The US Navy has been studying the unique abilities of marine mammals since at least the 50′s, and has found ways to put these animals to work both in warfare and in national security. Most of this work is in the ‘detect, catch or fetch it’ category – such as locating and marking underwater mines – and the animals are well cared for by industry standards.
Whether we like it or not, until people stop coming up with ways to blow each other up or otherwise use the murky water depths for senseless destruction the Navy will continue to use whatever resources they have to protect and defend us, and dolphins are some of their best allies (*see below).
As loathsome as the practice by the military of conscripting cetaceans as soldiers may be, we are just players in a global contest, and the Navy is not the bad guy – or at least, is not the worst guy (although their research has been callous, and caused great suffering to whales, dolphins, and other marine mammals). We Americans forget, in our passion to protect innocent animals, that other countries also carry on similar research and activities, and in many nations there are no laws to prevent animal cruelty.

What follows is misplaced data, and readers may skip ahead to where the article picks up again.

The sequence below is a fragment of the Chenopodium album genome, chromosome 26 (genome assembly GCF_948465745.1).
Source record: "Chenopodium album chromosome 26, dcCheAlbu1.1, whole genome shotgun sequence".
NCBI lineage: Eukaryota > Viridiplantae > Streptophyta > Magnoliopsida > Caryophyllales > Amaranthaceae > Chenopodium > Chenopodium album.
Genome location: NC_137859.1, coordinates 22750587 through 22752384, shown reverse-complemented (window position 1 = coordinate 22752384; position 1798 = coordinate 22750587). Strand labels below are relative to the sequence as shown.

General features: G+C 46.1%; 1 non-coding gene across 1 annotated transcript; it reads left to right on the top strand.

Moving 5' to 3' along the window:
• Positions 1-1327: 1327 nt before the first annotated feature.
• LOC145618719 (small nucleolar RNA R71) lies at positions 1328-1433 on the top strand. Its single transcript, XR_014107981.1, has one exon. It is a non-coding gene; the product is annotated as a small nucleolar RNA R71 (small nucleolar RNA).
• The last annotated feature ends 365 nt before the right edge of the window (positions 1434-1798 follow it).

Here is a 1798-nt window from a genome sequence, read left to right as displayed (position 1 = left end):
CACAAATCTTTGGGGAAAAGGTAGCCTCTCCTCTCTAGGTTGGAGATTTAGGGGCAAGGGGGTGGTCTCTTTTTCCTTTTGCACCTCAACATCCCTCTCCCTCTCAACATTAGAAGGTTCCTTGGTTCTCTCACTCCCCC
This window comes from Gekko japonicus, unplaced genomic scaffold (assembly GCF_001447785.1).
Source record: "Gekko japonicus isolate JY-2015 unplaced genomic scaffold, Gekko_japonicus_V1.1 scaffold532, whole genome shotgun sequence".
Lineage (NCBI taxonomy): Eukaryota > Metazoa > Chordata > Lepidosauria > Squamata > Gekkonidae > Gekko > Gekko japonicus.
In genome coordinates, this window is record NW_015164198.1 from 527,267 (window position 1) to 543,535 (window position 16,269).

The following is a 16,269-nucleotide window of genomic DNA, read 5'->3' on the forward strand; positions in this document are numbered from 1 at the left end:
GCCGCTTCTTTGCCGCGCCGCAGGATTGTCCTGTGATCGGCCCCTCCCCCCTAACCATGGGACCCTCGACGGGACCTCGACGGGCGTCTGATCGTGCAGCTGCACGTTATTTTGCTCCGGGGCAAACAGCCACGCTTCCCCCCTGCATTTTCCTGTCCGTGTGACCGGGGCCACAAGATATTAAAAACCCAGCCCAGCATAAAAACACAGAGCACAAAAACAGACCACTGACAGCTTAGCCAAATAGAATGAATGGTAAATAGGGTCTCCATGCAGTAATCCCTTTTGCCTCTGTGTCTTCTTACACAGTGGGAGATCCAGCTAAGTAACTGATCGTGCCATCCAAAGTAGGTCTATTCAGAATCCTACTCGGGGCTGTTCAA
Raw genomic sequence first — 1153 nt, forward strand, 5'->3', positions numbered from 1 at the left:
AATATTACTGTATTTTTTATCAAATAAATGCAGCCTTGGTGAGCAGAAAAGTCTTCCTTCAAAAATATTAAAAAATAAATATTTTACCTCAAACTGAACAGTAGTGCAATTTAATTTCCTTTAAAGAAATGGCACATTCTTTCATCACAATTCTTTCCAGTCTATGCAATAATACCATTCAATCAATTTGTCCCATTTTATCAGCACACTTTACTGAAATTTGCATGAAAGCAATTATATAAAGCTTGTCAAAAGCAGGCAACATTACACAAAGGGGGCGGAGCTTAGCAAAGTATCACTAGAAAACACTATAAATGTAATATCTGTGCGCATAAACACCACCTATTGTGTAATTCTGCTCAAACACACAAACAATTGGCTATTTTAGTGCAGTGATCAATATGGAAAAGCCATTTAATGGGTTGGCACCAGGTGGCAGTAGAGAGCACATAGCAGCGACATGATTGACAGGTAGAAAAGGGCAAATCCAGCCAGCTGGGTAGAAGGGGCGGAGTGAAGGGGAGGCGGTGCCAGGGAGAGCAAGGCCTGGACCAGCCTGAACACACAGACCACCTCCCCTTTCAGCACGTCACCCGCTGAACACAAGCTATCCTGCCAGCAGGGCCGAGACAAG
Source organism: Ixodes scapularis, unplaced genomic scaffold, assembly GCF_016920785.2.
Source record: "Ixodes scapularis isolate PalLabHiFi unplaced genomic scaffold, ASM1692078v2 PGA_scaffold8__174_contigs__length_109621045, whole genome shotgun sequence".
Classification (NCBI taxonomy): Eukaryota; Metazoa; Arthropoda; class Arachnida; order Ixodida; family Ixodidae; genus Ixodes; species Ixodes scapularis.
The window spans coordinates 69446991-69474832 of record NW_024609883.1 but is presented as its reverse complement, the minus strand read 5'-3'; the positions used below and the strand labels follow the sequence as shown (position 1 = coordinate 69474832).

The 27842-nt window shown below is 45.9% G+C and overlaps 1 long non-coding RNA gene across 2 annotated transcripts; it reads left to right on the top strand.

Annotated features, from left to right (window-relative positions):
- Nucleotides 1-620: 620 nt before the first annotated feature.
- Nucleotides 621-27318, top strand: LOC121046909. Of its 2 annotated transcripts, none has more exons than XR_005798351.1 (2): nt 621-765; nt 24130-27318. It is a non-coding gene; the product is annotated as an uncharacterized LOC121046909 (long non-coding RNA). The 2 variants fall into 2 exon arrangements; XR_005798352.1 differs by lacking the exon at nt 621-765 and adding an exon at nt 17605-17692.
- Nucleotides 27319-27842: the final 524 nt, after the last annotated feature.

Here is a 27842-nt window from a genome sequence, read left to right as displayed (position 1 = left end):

The development, training, veterinary care, and research facility that supports today’s Navy Marine Mammal Program is centered in the Biosciences Division of the Space and Naval Warfare Systems Center Pacific (SSC Pacific) located in San Diego, California.
Does the Navy train its dolphins for offensive warfare, including attacks on ships and human swimmers or divers?
No. The Navy does not now train, nor has it ever trained, its marine mammals to harm or injure humans in any fashion or to carry weapons to destroy ships…Since dolphins cannot discern the difference between enemy and friendly vessels, or enemy and friendly divers and swimmers, it would not be wise to give that kind of decision authority to an animal. The animals are trained to detect, locate, and mark all mines or all swimmers in an area of interest or concern, and are not trained to distinguish between what we would refer to as good or bad. That decision is always left to humans.
Is the Navy exempt from following regulations for the keeping of marine mammals?
…The Navy is responsible for meeting all requirements of these laws regarding acquisition, care and treatment of its marine mammals, and not only meets but exceeds them and leads the industry in many cases. Congress has provided the Navy with exemptions to a few specific requirements in support of national security, but none related to the care and well-being of the animals.
Source: Seattle PI